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Knots & Splices by Steve Judkins & Tim Davison
Knots & Splices by Steve Judkins & Tim Davison

Self-isolation hacks from offshore sailing

by 11th Hour Racing 3 Apr 2020 12:08 BST
11th Hour Racing Team coronavirus self isolation feature © Amory Ross / Volvo AB

Sailors are uniquely qualified to talk about extended periods of isolation and our very own team member Amory Ross gave us his list of key things to keep the mind and body in balance during times of confinement whether at home or out on the water

As the world around us slips into Coronavirus isolation the concept of confined spaces and limited freedoms can be daunting. I remember the first time I sailed across an ocean and the first time I had those same feelings. The reality is that, since then, isolation has become one of my biggest draws to the sea.

Since offshore sailing is about being stuck on a boat for long periods of time, and since we aren't on a boat right now, it might be interesting to dig up some similarities and provide a few tips from enthusiastic isolators!

Disconnect and unplug

Our lives can be complex. One of my favorite things about weeks at sea is the forced freedom from the internet and Instagram. With so much time in the house, you could waste hours scrolling endlessly. Take some time to step away. Put down the phone, turn off the TV, pick up a book, build a model, learn to knit, draw - take a deep breath and tune out all the heavy news for a second. We survived without data for centuries, and you might find it as refreshing as I do.

Get some fresh air

Sure, your physical environment may be seriously restricted - and it's no different on a 60-foot boat with almost no space to live - but that has always allowed me more than ample room to explore the world around us by simply sitting and staring. We spend a lot of time on deck looking at the ocean, the sky, the horizon - you'd be amazed at what you see that you'd otherwise miss. Sit on a porch or a patio or your front steps if that's as far as you can go, look at the birds, clouds, stars and surroundings. I sometimes hit the bunk dreaming of Wikipedia - but observe and explore the world just outside your home, then use it.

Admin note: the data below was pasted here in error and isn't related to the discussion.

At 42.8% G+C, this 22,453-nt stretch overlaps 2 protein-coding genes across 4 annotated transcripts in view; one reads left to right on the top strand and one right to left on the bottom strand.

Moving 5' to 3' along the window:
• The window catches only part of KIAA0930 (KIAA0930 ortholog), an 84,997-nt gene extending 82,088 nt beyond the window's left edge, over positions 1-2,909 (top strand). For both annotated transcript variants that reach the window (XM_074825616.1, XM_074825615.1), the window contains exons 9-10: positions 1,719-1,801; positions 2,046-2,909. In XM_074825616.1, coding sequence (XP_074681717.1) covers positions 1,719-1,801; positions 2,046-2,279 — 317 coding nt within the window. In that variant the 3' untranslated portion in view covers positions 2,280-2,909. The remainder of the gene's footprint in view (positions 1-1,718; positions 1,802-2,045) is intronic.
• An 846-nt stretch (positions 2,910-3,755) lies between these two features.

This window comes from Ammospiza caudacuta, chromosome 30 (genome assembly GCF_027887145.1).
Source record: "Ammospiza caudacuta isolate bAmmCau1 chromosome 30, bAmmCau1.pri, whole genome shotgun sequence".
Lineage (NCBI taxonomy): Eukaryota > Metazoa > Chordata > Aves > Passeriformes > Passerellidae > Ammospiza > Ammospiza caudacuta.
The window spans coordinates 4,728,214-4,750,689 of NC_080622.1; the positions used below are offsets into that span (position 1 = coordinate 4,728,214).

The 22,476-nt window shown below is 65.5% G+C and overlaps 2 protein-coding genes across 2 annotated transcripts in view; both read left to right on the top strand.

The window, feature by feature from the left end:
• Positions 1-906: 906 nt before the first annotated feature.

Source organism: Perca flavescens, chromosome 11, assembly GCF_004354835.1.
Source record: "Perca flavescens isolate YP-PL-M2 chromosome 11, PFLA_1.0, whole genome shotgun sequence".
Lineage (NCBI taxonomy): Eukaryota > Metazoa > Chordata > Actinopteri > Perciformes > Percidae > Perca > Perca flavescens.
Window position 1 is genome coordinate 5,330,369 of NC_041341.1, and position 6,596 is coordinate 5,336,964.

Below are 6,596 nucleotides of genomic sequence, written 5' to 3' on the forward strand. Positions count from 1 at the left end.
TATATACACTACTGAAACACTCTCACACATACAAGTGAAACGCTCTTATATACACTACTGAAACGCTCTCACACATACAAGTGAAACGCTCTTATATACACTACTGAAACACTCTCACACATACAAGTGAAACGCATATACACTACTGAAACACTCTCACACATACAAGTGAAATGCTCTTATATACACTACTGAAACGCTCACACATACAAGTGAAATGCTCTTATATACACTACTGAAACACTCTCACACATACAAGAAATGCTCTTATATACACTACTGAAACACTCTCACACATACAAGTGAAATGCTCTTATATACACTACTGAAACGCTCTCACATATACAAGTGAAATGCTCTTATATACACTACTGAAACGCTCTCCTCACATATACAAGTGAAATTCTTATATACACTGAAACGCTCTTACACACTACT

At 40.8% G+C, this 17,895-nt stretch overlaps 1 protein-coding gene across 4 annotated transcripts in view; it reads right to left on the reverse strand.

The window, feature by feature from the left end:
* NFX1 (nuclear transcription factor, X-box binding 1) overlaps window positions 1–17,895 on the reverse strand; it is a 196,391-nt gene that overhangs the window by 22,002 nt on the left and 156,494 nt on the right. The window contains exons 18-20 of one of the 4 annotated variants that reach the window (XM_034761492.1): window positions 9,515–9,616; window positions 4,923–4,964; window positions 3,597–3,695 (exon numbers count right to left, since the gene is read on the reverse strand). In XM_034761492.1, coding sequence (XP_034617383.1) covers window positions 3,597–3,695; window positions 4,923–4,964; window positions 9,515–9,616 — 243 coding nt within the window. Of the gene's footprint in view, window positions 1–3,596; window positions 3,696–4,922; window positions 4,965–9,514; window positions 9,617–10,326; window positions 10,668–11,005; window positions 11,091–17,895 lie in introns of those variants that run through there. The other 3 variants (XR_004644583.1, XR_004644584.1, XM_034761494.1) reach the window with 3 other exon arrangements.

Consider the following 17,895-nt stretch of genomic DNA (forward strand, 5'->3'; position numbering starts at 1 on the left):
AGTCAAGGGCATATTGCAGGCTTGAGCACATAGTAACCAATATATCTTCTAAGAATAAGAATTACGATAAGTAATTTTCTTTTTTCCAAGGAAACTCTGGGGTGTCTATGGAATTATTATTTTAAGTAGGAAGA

Run a watch program

Onboard you are working all the time. Sleep-eat-sail-sleep, on repeat for one or two or three weeks at a time. Everyone always struggles with the first few days, but once you're into a routine the time flies by. So maintain a degree of structure; it will help pass the days.

Try to wake up around the same time, be productive for a while, eat meals like you normally would, take a breather and relax, go to bed like you normally would. We call that a watch schedule, but it keeps you disciplined and honest. You'd be amazed how fast 14 days of isolation will fly by if each day is like the last.

Tackle some boat(house)work

We have periods of violent intensity onboard when things break but you don't have the luxury of fixing them. The front passes, the breeze drops, and the tools come out. Offshore sailors have to be self-reliant and self-sufficient. Similarly, we all have things we've been meaning to fix or upgrade around the house. Use this time at home to tackle something meaningful. Figure out how to do it yourself, and with the added benefit of online tutorials that we don't get at sea.

Connect with friends and family

I heavily advocate for alone time, but I also find it's great when I'm offshore to connect with friends the old-fashioned way. Random, long letters of substance. What are you doing? How are you feeling? What is life like? My emails from sea are very different to my day to day ones that utilize maximum efficiency. Write a long note to someone you haven't talked to in a while. Or better yet, maybe call them. A lot cheaper than the sat phone!

Embrace the lifestyle

It's okay to wear the same clothes for days (or weeks) at a time, but make sure you brush your teeth twice a day and just like on the boat, always wear the right gear when you do go outside.

Learn something, share something

Most of us fill our iPods with fresh content before leaving the dock. It's a nice way to zone out when you climb into your bunk after four hours of battle on deck. We've all watched a lot of great documentaries and listened to a lot of informative podcasts onboard, and once you've run through your own collection it's easy to pass your iPod on to your bunkmate. I've learned a lot about a lot this way. So learn something new, then share it with someone else who may have run through their lineup of binges. Isolation is a great time to exercise the mind!

There's no question this is an unprecedented time. The safety and health of our country are at stake and self-isolation is what is being asked of us. While routines have been upended and much of life has been either canceled or postponed, I know that I for one am treating it like an offshore leg. Stay structured, keep the brain sharp, take care of your house, enjoy the little things, connect with and support your teammates.

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